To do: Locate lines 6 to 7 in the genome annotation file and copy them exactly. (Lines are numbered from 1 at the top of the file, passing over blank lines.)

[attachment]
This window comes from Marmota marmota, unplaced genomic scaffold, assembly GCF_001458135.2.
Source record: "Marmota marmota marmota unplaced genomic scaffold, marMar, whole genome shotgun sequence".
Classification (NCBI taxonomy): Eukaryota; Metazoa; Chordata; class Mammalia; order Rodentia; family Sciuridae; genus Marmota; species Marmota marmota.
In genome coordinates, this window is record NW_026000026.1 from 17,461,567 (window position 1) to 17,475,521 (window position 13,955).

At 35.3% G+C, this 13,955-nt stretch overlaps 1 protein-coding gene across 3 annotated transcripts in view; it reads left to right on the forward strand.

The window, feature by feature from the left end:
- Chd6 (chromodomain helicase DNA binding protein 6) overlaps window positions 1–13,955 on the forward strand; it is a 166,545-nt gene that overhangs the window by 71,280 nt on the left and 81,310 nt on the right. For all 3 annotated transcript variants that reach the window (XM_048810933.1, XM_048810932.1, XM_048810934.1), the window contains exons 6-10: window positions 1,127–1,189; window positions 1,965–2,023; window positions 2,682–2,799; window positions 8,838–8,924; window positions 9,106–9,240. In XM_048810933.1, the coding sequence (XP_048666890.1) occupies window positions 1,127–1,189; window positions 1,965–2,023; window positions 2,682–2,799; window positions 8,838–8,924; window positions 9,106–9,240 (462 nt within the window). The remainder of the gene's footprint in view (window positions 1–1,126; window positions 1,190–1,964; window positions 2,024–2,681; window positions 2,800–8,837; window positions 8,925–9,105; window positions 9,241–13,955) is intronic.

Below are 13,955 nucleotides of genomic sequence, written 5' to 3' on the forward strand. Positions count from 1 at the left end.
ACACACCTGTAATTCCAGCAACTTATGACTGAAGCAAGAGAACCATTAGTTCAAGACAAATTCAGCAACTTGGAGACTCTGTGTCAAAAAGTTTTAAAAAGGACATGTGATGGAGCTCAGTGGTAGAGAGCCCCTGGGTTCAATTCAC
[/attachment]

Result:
The window, feature by feature from the left end:
- Chd6 (chromodomain helicase DNA binding protein 6) overlaps window positions 1–13,955 on the forward strand; it is a 166,545-nt gene that overhangs the window by 71,280 nt on the left and 81,310 nt on the right. For all 3 annotated transcript variants that reach the window (XM_048810933.1, XM_048810932.1, XM_048810934.1), the window contains exons 6-10: window positions 1,127–1,189; window positions 1,965–2,023; window positions 2,682–2,799; window positions 8,838–8,924; window positions 9,106–9,240. In XM_048810933.1, the coding sequence (XP_048666890.1) occupies window positions 1,127–1,189; window positions 1,965–2,023; window positions 2,682–2,799; window positions 8,838–8,924; window positions 9,106–9,240 (462 nt within the window). The remainder of the gene's footprint in view (window positions 1–1,126; window positions 1,190–1,964; window positions 2,024–2,681; window positions 2,800–8,837; window positions 8,925–9,105; window positions 9,241–13,955) is intronic.